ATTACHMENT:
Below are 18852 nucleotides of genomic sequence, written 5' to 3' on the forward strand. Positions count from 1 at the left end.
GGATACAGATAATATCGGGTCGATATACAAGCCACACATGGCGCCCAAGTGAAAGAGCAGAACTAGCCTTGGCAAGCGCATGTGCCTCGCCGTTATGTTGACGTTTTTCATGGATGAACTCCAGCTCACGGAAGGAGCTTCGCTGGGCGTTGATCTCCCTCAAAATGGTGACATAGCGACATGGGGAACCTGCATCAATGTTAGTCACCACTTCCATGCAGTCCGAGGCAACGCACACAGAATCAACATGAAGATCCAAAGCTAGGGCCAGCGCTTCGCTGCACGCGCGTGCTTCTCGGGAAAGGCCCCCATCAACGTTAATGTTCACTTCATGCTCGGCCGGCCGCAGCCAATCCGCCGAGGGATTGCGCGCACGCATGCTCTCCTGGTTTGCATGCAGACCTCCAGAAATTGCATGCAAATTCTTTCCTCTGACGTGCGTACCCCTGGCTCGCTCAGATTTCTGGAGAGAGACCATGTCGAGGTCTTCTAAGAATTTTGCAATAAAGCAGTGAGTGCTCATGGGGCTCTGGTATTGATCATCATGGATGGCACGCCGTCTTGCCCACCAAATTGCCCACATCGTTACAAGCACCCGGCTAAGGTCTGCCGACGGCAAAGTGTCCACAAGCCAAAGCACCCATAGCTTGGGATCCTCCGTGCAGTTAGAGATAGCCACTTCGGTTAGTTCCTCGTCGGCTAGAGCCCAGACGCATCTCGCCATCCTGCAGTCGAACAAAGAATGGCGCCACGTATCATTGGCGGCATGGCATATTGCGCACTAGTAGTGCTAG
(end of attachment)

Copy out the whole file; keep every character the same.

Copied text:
Below are 18852 nucleotides of genomic sequence, written 5' to 3' on the forward strand. Positions count from 1 at the left end.
GGATACAGATAATATCGGGTCGATATACAAGCCACACATGGCGCCCAAGTGAAAGAGCAGAACTAGCCTTGGCAAGCGCATGTGCCTCGCCGTTATGTTGACGTTTTTCATGGATGAACTCCAGCTCACGGAAGGAGCTTCGCTGGGCGTTGATCTCCCTCAAAATGGTGACATAGCGACATGGGGAACCTGCATCAATGTTAGTCACCACTTCCATGCAGTCCGAGGCAACGCACACAGAATCAACATGAAGATCCAAAGCTAGGGCCAGCGCTTCGCTGCACGCGCGTGCTTCTCGGGAAAGGCCCCCATCAACGTTAATGTTCACTTCATGCTCGGCCGGCCGCAGCCAATCCGCCGAGGGATTGCGCGCACGCATGCTCTCCTGGTTTGCATGCAGACCTCCAGAAATTGCATGCAAATTCTTTCCTCTGACGTGCGTACCCCTGGCTCGCTCAGATTTCTGGAGAGAGACCATGTCGAGGTCTTCTAAGAATTTTGCAATAAAGCAGTGAGTGCTCATGGGGCTCTGGTATTGATCATCATGGATGGCACGCCGTCTTGCCCACCAAATTGCCCACATCGTTACAAGCACCCGGCTAAGGTCTGCCGACGGCAAAGTGTCCACAAGCCAAAGCACCCATAGCTTGGGATCCTCCGTGCAGTTAGAGATAGCCACTTCGGTTAGTTCCTCGTCGGCTAGAGCCCAGACGCATCTCGCCATCCTGCAGTCGAACAAAGAATGGCGCCACGTATCATTGGCGGCATGGCATATTGCGCACTAGTAGTGCTAG